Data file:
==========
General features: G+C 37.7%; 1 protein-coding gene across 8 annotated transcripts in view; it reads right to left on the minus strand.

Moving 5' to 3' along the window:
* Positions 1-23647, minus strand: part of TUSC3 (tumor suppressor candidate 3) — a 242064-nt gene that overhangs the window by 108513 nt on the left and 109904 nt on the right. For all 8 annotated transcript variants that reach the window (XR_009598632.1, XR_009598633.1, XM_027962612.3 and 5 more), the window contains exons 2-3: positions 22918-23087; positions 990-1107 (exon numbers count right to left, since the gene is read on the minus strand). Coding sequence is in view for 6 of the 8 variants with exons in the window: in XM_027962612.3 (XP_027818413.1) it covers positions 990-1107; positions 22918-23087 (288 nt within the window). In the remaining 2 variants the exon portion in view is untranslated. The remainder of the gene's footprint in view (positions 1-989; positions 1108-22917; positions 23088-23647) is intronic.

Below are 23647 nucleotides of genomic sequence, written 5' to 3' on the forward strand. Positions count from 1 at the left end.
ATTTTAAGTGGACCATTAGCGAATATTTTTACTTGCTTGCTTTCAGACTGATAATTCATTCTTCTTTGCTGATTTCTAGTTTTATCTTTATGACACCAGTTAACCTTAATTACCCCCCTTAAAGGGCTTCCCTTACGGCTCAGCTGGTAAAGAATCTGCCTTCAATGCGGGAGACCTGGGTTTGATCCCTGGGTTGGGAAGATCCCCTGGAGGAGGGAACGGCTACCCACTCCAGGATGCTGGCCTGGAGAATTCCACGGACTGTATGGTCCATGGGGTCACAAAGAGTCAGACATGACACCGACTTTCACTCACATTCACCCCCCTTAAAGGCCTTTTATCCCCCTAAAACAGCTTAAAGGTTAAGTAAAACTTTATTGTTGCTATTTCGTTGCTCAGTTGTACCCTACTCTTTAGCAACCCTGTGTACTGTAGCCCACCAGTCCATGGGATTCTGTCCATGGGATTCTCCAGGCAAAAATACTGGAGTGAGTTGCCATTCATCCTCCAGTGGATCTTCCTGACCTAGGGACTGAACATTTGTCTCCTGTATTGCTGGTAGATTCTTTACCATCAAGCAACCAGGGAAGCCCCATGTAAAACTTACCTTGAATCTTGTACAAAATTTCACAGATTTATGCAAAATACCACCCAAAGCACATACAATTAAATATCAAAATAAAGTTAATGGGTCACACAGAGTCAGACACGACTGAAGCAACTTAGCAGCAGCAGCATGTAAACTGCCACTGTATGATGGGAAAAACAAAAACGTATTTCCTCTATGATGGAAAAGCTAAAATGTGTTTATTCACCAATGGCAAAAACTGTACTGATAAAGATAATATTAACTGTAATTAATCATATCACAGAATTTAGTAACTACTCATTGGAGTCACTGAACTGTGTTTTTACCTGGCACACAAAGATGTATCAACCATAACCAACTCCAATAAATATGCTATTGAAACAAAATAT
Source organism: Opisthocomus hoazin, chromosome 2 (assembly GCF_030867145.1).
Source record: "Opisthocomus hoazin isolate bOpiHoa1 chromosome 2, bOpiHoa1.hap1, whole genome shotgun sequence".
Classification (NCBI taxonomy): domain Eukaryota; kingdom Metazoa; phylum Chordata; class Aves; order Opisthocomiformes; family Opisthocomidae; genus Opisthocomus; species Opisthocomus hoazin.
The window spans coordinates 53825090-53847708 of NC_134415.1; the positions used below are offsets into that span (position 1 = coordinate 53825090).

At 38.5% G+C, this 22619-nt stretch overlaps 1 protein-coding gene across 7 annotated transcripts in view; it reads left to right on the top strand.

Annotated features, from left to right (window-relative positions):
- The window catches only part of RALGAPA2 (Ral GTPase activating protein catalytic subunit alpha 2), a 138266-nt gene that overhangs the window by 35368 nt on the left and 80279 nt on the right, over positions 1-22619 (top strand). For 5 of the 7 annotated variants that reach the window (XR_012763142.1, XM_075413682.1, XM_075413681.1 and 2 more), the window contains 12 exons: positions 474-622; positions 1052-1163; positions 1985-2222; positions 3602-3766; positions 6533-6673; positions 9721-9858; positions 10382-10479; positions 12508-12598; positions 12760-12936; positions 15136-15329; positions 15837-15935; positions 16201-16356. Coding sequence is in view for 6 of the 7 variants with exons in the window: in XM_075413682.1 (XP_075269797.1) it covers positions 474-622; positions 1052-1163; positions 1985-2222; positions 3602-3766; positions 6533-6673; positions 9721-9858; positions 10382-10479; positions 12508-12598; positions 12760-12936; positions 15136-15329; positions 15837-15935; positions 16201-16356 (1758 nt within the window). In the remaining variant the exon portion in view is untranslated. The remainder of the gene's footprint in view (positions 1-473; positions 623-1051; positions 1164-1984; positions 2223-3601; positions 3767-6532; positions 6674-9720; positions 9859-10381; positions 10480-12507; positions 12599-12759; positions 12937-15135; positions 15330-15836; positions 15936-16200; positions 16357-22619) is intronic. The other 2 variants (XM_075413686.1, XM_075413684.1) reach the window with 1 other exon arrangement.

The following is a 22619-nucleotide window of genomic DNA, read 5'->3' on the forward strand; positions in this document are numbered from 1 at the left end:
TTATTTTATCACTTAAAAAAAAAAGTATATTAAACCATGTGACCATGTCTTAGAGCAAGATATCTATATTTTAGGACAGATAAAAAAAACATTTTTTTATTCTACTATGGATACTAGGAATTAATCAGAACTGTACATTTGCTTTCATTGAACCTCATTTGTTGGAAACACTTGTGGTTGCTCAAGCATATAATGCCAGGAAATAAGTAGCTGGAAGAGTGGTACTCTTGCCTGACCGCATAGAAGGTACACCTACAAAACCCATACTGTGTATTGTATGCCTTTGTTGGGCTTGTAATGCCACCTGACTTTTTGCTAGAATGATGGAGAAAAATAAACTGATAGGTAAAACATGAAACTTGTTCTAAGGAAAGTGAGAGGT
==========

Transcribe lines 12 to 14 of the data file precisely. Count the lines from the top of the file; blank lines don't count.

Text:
- The window catches only part of RALGAPA2 (Ral GTPase activating protein catalytic subunit alpha 2), a 138266-nt gene that overhangs the window by 35368 nt on the left and 80279 nt on the right, over positions 1-22619 (top strand). For 5 of the 7 annotated variants that reach the window (XR_012763142.1, XM_075413682.1, XM_075413681.1 and 2 more), the window contains 12 exons: positions 474-622; positions 1052-1163; positions 1985-2222; positions 3602-3766; positions 6533-6673; positions 9721-9858; positions 10382-10479; positions 12508-12598; positions 12760-12936; positions 15136-15329; positions 15837-15935; positions 16201-16356. Coding sequence is in view for 6 of the 7 variants with exons in the window: in XM_075413682.1 (XP_075269797.1) it covers positions 474-622; positions 1052-1163; positions 1985-2222; positions 3602-3766; positions 6533-6673; positions 9721-9858; positions 10382-10479; positions 12508-12598; positions 12760-12936; positions 15136-15329; positions 15837-15935; positions 16201-16356 (1758 nt within the window). In the remaining variant the exon portion in view is untranslated. The remainder of the gene's footprint in view (positions 1-473; positions 623-1051; positions 1164-1984; positions 2223-3601; positions 3767-6532; positions 6674-9720; positions 9859-10381; positions 10480-12507; positions 12599-12759; positions 12937-15135; positions 15330-15836; positions 15936-16200; positions 16357-22619) is intronic. The other 2 variants (XM_075413686.1, XM_075413684.1) reach the window with 1 other exon arrangement.

The following is a 22619-nucleotide window of genomic DNA, read 5'->3' on the forward strand; positions in this document are numbered from 1 at the left end:
TTATTTTATCACTTAAAAAAAAAAGTATATTAAACCATGTGACCATGTCTTAGAGCAAGATATCTATATTTTAGGACAGATAAAAAAAACATTTTTTTATTCTACTATGGATACTAGGAATTAATCAGAACTGTACATTTGCTTTCATTGAACCTCATTTGTTGGAAACACTTGTGGTTGCTCAAGCATATAATGCCAGGAAATAAGTAGCTGGAAGAGTGGTACTCTTGCCTGACCGCATAGAAGGTACACCTACAAAACCCATACTGTGTATTGTATGCCTTTGTTGGGCTTGTAATGCCACCTGACTTTTTGCTAGAATGATGGAGAAAAATAAACTGATAGGTAAAACATGAAACTTGTTCTAAGGAAAGTGAGAGGT